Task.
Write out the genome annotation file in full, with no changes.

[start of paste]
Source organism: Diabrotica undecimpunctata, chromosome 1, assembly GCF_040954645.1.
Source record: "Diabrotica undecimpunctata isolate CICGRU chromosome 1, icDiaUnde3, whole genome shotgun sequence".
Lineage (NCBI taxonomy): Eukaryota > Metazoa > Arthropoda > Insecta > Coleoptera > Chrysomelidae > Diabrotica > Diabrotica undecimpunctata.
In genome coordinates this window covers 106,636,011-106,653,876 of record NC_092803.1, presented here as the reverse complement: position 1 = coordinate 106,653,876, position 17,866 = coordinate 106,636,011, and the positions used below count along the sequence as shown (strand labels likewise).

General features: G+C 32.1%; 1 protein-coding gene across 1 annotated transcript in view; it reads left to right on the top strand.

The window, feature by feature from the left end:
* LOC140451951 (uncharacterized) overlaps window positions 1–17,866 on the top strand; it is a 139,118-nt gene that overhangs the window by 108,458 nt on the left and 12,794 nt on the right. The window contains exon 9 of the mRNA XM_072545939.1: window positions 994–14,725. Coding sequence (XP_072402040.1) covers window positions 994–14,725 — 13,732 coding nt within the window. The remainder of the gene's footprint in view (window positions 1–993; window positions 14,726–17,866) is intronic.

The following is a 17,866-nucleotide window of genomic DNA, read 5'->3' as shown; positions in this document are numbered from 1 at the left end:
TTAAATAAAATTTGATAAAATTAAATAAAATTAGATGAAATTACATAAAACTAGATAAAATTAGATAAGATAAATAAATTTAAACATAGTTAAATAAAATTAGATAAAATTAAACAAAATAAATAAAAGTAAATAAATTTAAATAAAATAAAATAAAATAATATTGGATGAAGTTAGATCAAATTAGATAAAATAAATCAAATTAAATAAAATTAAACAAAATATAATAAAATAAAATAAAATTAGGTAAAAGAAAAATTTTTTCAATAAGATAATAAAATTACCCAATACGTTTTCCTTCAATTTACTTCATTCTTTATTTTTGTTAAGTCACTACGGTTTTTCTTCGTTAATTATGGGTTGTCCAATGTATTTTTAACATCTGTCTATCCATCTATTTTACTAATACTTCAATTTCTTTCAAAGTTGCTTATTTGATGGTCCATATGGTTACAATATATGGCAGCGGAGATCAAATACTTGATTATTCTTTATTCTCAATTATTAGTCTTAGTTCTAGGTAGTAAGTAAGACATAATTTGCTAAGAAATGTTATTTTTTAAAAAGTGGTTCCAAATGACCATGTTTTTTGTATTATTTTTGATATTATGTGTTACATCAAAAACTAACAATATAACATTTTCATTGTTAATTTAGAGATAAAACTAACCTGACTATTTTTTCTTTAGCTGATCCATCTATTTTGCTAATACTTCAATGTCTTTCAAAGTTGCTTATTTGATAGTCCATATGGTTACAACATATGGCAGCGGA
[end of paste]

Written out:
Source organism: Diabrotica undecimpunctata, chromosome 1, assembly GCF_040954645.1.
Source record: "Diabrotica undecimpunctata isolate CICGRU chromosome 1, icDiaUnde3, whole genome shotgun sequence".
Lineage (NCBI taxonomy): Eukaryota > Metazoa > Arthropoda > Insecta > Coleoptera > Chrysomelidae > Diabrotica > Diabrotica undecimpunctata.
In genome coordinates this window covers 106,636,011-106,653,876 of record NC_092803.1, presented here as the reverse complement: position 1 = coordinate 106,653,876, position 17,866 = coordinate 106,636,011, and the positions used below count along the sequence as shown (strand labels likewise).

General features: G+C 32.1%; 1 protein-coding gene across 1 annotated transcript in view; it reads left to right on the top strand.

The window, feature by feature from the left end:
* LOC140451951 (uncharacterized) overlaps window positions 1–17,866 on the top strand; it is a 139,118-nt gene that overhangs the window by 108,458 nt on the left and 12,794 nt on the right. The window contains exon 9 of the mRNA XM_072545939.1: window positions 994–14,725. Coding sequence (XP_072402040.1) covers window positions 994–14,725 — 13,732 coding nt within the window. The remainder of the gene's footprint in view (window positions 1–993; window positions 14,726–17,866) is intronic.

The following is a 17,866-nucleotide window of genomic DNA, read 5'->3' as shown; positions in this document are numbered from 1 at the left end:
TTAAATAAAATTTGATAAAATTAAATAAAATTAGATGAAATTACATAAAACTAGATAAAATTAGATAAGATAAATAAATTTAAACATAGTTAAATAAAATTAGATAAAATTAAACAAAATAAATAAAAGTAAATAAATTTAAATAAAATAAAATAAAATAATATTGGATGAAGTTAGATCAAATTAGATAAAATAAATCAAATTAAATAAAATTAAACAAAATATAATAAAATAAAATAAAATTAGGTAAAAGAAAAATTTTTTCAATAAGATAATAAAATTACCCAATACGTTTTCCTTCAATTTACTTCATTCTTTATTTTTGTTAAGTCACTACGGTTTTTCTTCGTTAATTATGGGTTGTCCAATGTATTTTTAACATCTGTCTATCCATCTATTTTACTAATACTTCAATTTCTTTCAAAGTTGCTTATTTGATGGTCCATATGGTTACAATATATGGCAGCGGAGATCAAATACTTGATTATTCTTTATTCTCAATTATTAGTCTTAGTTCTAGGTAGTAAGTAAGACATAATTTGCTAAGAAATGTTATTTTTTAAAAAGTGGTTCCAAATGACCATGTTTTTTGTATTATTTTTGATATTATGTGTTACATCAAAAACTAACAATATAACATTTTCATTGTTAATTTAGAGATAAAACTAACCTGACTATTTTTTCTTTAGCTGATCCATCTATTTTGCTAATACTTCAATGTCTTTCAAAGTTGCTTATTTGATAGTCCATATGGTTACAACATATGGCAGCGGA